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Workington RNLI lifeboat battles storm to secure dangerously swinging boat

Lifeboats News Release

Workington RNLI crew has hailed the capabilities of their new Shannon class lifeboat after a tricky call out in gale force winds and stormy seas.

Alun James

Workington RNLI's Shannon class lifeboat alongside the swinging boat in Maryport Marina

The volunteer crew were called out to reports of an 80ft houseboat which had broken free from some of its moorings in Maryport Marina.

The lifeboat crew were paged at around 8.30am on Monday (16 October) – as the tail of Hurricane Ophelia swept over the UK – and were on the water minutes later in their new Shannon Class lifeboat Dorothy May White. The crew battled winds gusting to force 8/9 and six metre waves to make their way the three miles north to Maryport.

There was nobody on board the houseboat, but it had broken all of its moorings apart from one mooring rope on the bow and was swinging dangerously in the big swell entering the outer harbour. The houseboat, a converted trawler though to be between 70 and 80 tonnes, had already hit the quay, causing damage, and there was concern as the tide came in further, it could swing further or come loose completely.

Negotiating big waves on the entrance to the marina in the manoeuvrable Shannon class lifeboat, the crew were able to reach the casualty vessel and transfer a crew member onto it. After a failed attempt to push the boat into a safer position the crew decided to set up a rope pulley around a mooring bollard on the land and connecting the lifeboat to the houseboat. Driving the Shannon away from the quay drew the houseboat closer and into a safer position, from where crew were able to reattach firm moorings and secure the boat.

Workington RNLI Coxswain John Stobbart said: ‘We have had seven or eight shouts with the Shannon since she arrived in the spring, but this one really put her through her paces.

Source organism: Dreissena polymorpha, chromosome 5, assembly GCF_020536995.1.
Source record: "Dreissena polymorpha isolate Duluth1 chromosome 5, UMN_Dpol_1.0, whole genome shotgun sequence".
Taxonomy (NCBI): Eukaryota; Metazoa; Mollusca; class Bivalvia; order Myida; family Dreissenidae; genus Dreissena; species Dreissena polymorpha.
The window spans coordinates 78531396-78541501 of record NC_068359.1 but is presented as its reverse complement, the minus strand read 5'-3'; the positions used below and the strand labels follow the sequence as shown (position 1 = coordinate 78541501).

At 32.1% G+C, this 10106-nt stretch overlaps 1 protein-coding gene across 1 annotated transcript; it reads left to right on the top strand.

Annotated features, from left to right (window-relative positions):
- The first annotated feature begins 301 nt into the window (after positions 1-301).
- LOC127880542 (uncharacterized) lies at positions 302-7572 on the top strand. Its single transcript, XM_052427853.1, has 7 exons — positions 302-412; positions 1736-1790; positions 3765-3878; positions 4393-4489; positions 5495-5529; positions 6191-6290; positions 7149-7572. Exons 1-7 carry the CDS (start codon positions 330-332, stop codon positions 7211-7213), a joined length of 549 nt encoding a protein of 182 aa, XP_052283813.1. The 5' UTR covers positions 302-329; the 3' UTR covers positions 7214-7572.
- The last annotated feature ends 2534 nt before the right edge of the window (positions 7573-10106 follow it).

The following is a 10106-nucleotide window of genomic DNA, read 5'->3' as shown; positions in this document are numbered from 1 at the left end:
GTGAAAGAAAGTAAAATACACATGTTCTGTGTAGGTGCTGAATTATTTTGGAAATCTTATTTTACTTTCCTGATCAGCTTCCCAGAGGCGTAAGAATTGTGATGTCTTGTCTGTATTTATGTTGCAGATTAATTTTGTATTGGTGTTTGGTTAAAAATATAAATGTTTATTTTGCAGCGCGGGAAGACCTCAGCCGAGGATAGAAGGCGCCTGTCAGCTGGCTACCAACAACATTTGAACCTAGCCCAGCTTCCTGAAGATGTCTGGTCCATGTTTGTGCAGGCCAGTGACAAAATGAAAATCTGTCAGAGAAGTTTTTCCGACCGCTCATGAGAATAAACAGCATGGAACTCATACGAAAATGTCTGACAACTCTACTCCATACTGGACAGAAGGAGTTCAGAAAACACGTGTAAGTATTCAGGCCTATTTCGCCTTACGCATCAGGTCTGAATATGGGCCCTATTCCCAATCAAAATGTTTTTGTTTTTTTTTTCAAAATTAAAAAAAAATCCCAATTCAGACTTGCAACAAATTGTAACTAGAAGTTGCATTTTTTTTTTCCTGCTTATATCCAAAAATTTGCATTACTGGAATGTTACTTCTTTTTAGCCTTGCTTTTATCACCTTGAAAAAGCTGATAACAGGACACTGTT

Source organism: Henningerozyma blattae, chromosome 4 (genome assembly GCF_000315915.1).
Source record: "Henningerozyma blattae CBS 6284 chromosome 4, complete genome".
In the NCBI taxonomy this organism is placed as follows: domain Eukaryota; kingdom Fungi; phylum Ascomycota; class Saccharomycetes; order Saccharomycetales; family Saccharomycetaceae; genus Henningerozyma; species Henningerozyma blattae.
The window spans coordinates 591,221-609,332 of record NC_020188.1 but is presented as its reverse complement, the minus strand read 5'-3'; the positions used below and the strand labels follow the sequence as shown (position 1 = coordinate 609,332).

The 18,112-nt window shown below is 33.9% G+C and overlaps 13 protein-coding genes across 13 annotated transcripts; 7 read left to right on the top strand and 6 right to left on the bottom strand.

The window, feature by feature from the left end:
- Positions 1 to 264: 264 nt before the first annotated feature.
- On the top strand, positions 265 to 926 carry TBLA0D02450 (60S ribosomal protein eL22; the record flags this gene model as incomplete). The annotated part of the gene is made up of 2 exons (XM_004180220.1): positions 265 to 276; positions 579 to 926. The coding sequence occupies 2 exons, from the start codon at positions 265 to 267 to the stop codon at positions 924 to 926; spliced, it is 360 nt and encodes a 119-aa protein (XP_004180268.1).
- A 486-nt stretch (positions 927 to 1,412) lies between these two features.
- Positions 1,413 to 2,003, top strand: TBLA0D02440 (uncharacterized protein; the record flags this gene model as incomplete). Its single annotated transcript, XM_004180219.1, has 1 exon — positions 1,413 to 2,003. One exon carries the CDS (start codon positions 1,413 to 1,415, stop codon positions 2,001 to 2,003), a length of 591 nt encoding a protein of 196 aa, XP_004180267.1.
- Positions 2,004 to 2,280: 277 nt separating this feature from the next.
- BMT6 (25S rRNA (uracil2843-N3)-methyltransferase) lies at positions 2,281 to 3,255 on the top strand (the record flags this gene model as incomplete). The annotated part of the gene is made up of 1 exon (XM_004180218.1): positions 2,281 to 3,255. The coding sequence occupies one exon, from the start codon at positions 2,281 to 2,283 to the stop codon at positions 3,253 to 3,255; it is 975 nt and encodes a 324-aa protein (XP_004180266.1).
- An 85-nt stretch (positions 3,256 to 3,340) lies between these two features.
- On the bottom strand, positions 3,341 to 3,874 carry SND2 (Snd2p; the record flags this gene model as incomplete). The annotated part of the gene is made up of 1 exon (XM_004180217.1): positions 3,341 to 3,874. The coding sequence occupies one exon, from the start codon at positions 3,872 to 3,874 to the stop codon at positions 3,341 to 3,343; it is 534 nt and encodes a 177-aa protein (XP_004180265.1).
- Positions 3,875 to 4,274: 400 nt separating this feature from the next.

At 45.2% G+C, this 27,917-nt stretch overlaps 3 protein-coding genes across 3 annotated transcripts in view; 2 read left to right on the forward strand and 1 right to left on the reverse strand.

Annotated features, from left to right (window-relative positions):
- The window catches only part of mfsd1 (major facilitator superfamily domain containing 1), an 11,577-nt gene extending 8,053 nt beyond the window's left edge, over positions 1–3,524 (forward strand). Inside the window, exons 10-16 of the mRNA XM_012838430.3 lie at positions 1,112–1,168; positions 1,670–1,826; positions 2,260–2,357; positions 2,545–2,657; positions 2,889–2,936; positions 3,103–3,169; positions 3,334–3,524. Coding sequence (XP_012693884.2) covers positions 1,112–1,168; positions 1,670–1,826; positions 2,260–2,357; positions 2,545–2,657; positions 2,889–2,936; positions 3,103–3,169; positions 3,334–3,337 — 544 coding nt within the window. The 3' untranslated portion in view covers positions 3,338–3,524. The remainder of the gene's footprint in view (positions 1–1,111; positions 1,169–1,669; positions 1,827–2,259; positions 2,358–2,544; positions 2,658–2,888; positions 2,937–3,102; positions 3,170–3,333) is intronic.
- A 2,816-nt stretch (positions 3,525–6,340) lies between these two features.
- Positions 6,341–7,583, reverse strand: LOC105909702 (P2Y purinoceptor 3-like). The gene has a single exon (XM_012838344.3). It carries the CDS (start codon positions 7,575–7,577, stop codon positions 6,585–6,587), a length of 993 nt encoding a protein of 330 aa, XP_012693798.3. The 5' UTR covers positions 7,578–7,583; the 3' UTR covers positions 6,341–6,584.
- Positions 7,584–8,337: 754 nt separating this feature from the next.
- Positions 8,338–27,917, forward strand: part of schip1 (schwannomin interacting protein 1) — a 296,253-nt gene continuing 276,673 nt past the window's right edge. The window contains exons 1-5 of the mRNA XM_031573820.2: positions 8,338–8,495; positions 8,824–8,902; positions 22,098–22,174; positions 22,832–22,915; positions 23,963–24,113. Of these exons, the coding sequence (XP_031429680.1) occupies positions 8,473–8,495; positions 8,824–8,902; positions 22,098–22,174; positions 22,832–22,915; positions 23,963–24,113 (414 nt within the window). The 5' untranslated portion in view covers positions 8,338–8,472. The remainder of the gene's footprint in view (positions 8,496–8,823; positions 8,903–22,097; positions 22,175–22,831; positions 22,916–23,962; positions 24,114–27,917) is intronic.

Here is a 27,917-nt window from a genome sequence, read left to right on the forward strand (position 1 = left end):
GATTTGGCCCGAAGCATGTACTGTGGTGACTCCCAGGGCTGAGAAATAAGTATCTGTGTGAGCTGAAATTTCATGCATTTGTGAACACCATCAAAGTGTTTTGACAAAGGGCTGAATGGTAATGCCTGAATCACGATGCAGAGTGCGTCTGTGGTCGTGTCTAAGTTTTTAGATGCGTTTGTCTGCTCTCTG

‘Entering the marina was tricky due to the big swells running across the entrance, but the speed and manoeuvrability of the Shannon meant we were able to negotiate the waves safely. Setting up this kind of rope pulley isn’t a normal one for our crew, but there was a problem which needed solving and we used imaginations to do so quickly.

‘I would like to praise all the volunteer crew members involved in this shout – both on the boat and the other crew who travelled over land to Maryport to help attach the rope pulley.’

Notes to editors:

The attached pictures should be credited to Alun James. They show:

- Workington RNLI's Shannon class lifeboat alongside the swinging boat in Maryport Marina.

- The lifeboat crew had to tackle storm force conditions to reach Maryport.

- The crew were able to move the 80ft converted houseboat to safety using an impromptu rope pulley system.

For more information please contact Chris Cousens, RNLI Regional Media Officer, West, on 01745 585162 or 07748 265496 or by email on chris_cousens@rnli.org.uk.

Alun James

The lifeboat crew had to tackle storm force conditions to reach Maryport

Alun James

The crew were able to move the 80ft converted houseboat to safety using an impromptu rope pulley system

Key facts about the RNLI

The Royal National Lifeboat Institution is the charity that saves lives at sea. Our volunteers provide a 24-hour search and rescue service in the United Kingdom and Ireland from 238 lifeboat stations, including four along the River Thames and inland lifeboat stations at Loch Ness, Lough Derg, Enniskillen and Lough Ree. Additionally the RNLI has more than 1,000 lifeguards on over 240 beaches around the UK and operates a specialist flood rescue team, which can respond anywhere across the UK and Ireland when inland flooding puts lives at risk.

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